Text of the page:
"He had had some problems."

Translation:Lui aveva avuto dei problemi.

July 1, 2013

41 Comments
This discussion is locked.


https://www.duolingo.com/profile/xyphax

Can someone confirm for me that this is correct?

aveva avuto = had had
era stata = had been


https://www.duolingo.com/profile/Germanlehrerlsu

I believe that's correct. The first could have as its subject either 'he, she, or it' while the second would have to have a feminine subject, either 'she' or 'it' referring to a feminine noun because of the 'a' ending.


https://www.duolingo.com/profile/JoeMauro3

Lui aveva avuto qualche problemi!!!

Tell us what's wrong with that


https://www.duolingo.com/profile/Loveday330091

It might be due to "qualche" is singular.


https://www.duolingo.com/profile/JonMiller00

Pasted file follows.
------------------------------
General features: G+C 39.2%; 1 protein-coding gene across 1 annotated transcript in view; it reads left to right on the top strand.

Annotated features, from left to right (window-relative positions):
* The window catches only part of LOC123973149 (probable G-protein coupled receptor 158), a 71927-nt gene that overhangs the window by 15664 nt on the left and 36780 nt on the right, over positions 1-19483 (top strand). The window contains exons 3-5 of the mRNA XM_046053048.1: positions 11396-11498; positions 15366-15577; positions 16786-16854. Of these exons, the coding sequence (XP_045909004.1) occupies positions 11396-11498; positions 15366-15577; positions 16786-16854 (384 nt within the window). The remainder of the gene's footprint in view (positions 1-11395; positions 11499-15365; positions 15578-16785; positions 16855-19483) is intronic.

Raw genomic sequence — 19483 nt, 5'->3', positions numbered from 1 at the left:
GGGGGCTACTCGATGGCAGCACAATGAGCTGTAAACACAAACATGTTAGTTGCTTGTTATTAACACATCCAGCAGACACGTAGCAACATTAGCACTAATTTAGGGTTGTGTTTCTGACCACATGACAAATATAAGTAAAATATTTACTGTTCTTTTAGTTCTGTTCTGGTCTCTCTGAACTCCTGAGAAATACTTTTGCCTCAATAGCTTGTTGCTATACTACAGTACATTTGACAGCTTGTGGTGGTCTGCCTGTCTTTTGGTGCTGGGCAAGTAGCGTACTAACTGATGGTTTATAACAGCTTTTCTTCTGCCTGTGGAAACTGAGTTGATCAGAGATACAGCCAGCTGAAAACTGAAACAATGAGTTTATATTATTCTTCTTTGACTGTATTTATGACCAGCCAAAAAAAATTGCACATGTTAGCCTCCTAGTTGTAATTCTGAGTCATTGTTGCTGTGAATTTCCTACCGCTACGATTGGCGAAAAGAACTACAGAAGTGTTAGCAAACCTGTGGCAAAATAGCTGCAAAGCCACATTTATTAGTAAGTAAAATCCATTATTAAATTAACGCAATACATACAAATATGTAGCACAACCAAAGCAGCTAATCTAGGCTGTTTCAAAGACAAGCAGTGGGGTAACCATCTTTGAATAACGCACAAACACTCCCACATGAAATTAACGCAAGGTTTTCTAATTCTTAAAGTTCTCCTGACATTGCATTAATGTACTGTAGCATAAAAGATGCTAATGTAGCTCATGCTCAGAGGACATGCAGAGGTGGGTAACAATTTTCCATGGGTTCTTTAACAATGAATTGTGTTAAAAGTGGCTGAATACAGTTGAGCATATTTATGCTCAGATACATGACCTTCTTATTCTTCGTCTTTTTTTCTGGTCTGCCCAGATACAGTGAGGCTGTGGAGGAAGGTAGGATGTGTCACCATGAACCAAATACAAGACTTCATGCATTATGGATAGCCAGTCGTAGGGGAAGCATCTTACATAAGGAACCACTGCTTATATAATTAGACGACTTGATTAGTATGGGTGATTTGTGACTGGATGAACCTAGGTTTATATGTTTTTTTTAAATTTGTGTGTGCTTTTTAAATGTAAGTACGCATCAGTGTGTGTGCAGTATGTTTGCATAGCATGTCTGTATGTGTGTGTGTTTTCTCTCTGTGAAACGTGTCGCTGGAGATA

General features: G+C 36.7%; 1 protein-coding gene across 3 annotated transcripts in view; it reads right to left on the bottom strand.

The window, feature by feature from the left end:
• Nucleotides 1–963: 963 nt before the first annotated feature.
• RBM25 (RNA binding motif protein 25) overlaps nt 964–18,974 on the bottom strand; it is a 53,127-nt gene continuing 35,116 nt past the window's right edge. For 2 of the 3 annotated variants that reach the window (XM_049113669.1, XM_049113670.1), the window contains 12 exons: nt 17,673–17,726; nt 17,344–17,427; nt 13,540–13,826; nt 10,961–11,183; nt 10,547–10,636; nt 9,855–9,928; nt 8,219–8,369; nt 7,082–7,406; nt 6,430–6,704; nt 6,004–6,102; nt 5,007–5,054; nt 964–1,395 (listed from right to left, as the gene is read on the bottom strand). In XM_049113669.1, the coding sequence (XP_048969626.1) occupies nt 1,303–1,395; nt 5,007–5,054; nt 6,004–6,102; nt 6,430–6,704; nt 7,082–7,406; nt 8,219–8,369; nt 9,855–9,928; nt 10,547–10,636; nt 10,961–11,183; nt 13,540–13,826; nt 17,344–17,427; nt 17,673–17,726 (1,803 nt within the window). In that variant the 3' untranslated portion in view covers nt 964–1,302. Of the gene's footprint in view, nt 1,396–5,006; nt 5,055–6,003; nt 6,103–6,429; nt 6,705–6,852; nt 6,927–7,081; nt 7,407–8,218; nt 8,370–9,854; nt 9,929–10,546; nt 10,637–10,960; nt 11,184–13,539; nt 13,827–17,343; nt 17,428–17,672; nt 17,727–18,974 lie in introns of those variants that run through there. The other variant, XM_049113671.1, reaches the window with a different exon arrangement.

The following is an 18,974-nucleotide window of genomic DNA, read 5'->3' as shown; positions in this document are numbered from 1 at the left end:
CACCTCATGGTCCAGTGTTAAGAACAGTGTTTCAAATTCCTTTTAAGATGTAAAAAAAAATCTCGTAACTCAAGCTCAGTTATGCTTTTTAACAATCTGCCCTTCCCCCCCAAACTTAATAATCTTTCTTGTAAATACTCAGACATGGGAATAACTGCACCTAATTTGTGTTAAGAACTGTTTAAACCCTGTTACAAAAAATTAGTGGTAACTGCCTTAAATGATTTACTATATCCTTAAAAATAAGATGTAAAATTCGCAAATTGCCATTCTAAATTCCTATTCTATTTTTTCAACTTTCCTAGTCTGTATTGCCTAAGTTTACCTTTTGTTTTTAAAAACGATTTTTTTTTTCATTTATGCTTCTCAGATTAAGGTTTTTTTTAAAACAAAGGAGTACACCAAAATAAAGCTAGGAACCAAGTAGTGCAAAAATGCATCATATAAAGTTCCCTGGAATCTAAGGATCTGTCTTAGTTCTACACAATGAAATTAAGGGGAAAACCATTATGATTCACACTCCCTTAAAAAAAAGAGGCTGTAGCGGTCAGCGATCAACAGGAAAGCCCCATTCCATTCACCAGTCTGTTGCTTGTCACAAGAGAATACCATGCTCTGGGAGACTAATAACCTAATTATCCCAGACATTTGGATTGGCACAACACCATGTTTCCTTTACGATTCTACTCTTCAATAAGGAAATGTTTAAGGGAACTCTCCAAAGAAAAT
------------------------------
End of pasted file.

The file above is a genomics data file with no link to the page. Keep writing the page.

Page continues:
I think that would have to be, "Lui aveva avuto qualche problema." I believe when you use qualche the following noun needs to be singular in Italian although it would translate into a plural word in English.


https://www.duolingo.com/profile/roman2095

"era stato" as the standard form with the ending varying according to the subject I think


https://www.duolingo.com/profile/idwyers

qualche problemi not acceptable?


https://www.duolingo.com/profile/lexm
  • 1138

The nown after 'qualche' is always singular ....qualche problema


https://www.duolingo.com/profile/vivifie

but that didn't work. it wouldn't accept qualche problemma


https://www.duolingo.com/profile/Seiryuu

"problema," not "problemma."


https://www.duolingo.com/profile/sal17

why can't you say lui ha avuto dei problemi? many thanks, S


https://www.duolingo.com/profile/Germanlehrerlsu